Dale Earnhardt Jr.'s brief feud with Kyle Busch made for an interesting 2008.
We watch NASCAR for the racing, but it is always a welcome little surprise when a rivalry builds up.
It may be a rivalry based on hard feelings or perhaps a friendly rivalry, but we still see the best racing out of the guys who put emphasis on one-upping a certain individual.
NASCAR's long history has seen the formation of several entertaining rivalries, and in some cases, the rivalries you're about to see may still be in full swing. These are the guys who've managed to truly put on a show for the fans.
This rivalry didn't produce too many fireworks, although it did provide us with a lot of entertainment throughout the 2007 and 2008 seasons.
Starting with a wreck at Texas in the spring of 2007, Kyle Busch's and Dale Earnhardt Jr.'s names were tossed around a lot, often in the same sentence. Junior was looking for a new ride and he had done Hendrick Motorsports a solid service by finishing the Texas race in the No. 5 while Busch sulked away.
So when Hendrick signed Junior that summer, it seemed like Busch wasn't going anywhere but out the door, where he later signed on with Joe Gibbs Racing. Contact between the two at Kansas in 2007 that sent Busch into the wall early in the race did nothing to smooth over any ill feelings.
Once 2008 rolled around, Busch's No. 18 Toyota proceeded to steal the show by winning several races or running near the front, while Junior had gone winless. But things came to a head at the Dan Lowry 400 at Richmond in May.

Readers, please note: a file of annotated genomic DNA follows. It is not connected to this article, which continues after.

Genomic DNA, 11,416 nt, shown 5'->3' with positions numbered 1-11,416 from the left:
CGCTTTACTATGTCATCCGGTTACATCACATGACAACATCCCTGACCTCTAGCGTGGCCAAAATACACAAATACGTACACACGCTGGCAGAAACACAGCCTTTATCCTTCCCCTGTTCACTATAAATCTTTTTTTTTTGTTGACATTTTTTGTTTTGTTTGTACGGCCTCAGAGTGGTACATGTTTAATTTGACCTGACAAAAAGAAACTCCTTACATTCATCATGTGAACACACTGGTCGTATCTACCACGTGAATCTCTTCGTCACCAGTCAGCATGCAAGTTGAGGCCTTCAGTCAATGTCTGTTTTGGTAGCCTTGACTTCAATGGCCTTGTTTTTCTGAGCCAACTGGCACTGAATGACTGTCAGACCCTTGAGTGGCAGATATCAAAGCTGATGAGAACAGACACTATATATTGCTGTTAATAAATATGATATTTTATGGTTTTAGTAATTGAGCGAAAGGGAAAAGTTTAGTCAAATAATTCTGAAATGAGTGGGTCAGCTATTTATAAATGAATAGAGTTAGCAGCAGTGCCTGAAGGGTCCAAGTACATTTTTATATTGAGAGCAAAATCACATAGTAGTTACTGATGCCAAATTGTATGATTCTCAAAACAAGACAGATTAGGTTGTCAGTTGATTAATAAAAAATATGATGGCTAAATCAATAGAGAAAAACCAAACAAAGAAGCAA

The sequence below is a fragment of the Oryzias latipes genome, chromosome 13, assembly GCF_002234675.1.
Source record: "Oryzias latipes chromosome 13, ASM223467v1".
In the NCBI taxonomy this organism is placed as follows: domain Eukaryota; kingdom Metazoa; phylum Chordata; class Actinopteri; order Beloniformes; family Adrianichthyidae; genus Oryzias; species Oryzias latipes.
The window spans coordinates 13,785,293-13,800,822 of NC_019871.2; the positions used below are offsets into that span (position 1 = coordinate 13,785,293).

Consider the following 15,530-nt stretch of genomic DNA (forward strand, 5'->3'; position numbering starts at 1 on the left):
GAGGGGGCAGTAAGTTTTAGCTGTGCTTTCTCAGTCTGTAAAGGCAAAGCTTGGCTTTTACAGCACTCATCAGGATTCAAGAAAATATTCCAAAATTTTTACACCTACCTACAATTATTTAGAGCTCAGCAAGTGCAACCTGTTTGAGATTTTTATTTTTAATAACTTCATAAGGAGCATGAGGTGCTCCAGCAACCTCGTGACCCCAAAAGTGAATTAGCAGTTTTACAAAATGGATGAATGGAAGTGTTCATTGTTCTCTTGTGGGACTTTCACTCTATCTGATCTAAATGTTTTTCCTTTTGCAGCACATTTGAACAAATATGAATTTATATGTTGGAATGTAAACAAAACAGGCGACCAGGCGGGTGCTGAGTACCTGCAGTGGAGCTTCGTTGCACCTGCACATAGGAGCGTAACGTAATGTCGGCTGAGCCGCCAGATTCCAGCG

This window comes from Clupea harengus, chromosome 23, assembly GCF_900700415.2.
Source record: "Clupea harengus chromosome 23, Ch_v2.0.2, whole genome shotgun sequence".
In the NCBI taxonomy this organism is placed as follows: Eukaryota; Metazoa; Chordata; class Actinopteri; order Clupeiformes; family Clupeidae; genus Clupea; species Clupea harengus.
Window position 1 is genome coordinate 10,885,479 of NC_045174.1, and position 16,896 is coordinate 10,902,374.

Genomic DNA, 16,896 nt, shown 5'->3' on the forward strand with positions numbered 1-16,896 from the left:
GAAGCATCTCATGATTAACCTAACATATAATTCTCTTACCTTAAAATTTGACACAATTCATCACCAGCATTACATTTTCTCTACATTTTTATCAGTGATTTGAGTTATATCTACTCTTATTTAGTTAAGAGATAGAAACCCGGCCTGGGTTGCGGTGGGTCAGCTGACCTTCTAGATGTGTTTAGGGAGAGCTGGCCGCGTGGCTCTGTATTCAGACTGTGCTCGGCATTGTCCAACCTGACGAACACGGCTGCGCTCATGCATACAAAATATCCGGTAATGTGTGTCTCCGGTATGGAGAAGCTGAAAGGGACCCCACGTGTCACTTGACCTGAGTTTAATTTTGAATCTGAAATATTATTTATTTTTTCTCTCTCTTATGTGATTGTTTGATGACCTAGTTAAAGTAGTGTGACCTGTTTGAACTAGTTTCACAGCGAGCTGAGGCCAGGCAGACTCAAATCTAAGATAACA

With less than five laps to go, Junior led Busch by the slimmest of margins, but going into the third turn, Busch, who was beside Junior, washed up the track and turned the No. 88 into the wall, costing both of them the race. Busch instantly became the most hated man in Richmond.
Where? At Richmond, of course.
The rivalry between track titans Tony Stewart and Jeff Gordon has never really had a definite end to it, and that is fine by us.
The rivalry began in 2000 after a wreck at Watkins Glen. Both drivers had a heated discussion in the garage following the race, with promises of retribution. However, all was well until March 2001 at Bristol, when Gordon spun Stewart while entering the final corner of the final lap.
Stewart repaid Gordon coming onto pit road, and this time, the hard feelings lingered a bit longer. Nothing serious happened between the two again until June 2005 at Dover, when Stewart turned Gordon hard into the wall. They met again early in the 2006 Daytona 500, when both ended up in the wall, similar to their Watkins Glen incident six years before.
These men wish to best each other because they both respect each other. Both acknowledge the talent the other has and have managed to race each other cleanly on multiple occasions.
At the same time, both men are quite temperamental, and if one makes contact with the other, be sure that harsh words will be exchanged.
Although it is the drivers who make the best rivalries, we can credit a couple of manufacturers for the oldest rivalry.
Car companies have gone through NASCAR like a whirlwind. Brands such as Dodge, Pontiac, Buick, Oldsmobile and Hudson have all graced the field at one point or another. But Chevrolet and Ford have been in NASCAR since the beginning, and they'll be there until the end.